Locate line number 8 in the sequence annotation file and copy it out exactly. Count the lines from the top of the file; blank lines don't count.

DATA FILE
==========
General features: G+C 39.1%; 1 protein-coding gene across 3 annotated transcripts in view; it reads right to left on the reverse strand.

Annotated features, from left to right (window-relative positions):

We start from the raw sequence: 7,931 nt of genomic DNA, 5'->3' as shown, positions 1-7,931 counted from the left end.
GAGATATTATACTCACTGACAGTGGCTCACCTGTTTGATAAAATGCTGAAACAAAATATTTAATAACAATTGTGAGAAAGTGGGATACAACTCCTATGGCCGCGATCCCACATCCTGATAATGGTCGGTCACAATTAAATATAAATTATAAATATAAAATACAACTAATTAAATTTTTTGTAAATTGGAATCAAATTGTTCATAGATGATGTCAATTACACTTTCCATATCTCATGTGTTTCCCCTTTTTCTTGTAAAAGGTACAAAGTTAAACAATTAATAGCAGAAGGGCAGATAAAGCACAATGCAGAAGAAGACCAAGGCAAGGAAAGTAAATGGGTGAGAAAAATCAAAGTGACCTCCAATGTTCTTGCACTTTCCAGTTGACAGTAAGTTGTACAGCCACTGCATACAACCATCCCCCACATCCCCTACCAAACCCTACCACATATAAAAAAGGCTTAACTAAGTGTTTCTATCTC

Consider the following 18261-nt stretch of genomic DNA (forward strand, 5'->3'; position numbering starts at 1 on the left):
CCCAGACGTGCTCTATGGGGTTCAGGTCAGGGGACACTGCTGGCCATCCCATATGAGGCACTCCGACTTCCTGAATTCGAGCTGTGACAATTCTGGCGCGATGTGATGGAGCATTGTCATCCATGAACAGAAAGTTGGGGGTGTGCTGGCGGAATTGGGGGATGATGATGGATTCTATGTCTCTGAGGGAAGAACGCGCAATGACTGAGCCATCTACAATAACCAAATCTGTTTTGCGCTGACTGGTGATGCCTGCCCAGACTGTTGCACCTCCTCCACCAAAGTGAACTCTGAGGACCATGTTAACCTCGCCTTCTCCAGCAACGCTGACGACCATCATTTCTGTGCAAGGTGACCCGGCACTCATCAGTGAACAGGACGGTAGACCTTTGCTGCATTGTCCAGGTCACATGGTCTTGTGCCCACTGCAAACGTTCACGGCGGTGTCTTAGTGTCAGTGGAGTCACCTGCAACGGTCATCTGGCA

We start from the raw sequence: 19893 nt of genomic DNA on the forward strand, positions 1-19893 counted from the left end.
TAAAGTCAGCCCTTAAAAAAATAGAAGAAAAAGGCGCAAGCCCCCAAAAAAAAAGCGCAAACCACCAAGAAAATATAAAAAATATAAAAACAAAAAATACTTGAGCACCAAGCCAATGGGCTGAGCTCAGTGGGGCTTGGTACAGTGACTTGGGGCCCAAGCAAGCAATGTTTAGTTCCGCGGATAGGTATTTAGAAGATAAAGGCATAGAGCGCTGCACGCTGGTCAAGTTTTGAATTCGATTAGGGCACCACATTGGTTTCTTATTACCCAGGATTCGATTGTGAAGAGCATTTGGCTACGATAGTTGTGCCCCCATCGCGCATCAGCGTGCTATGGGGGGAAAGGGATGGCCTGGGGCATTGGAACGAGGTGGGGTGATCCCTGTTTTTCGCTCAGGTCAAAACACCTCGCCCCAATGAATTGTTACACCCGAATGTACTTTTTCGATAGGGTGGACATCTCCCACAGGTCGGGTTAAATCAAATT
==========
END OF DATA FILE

TAAAGTCAGCCCTTAAAAAAATAGAAGAAAAAGGCGCAAGCCCCCAAAAAAAAAGCGCAAACCACCAAGAAAATATAAAAAATATAAAAACAAAAAATACTTGAGCACCAAGCCAATGGGCTGAGCTCAGTGGGGCTTGGTACAGTGACTTGGGGCCCAAGCAAGCAATGTTTAGTTCCGCGGATAGGTATTTAGAAGATAAAGGCATAGAGCGCTGCACGCTGGTCAAGTTTTGAATTCGATTAGGGCACCACATTGGTTTCTTATTACCCAGGATTCGATTGTGAAGAGCATTTGGCTACGATAGTTGTGCCCCCATCGCGCATCAGCGTGCTATGGGGGGAAAGGGATGGCCTGGGGCATTGGAACGAGGTGGGGTGATCCCTGTTTTTCGCTCAGGTCAAAACACCTCGCCCCAATGAATTGTTACACCCGAATGTACTTTTTCGATAGGGTGGACATCTCCCACAGGTCGGGTTAAATCAAATT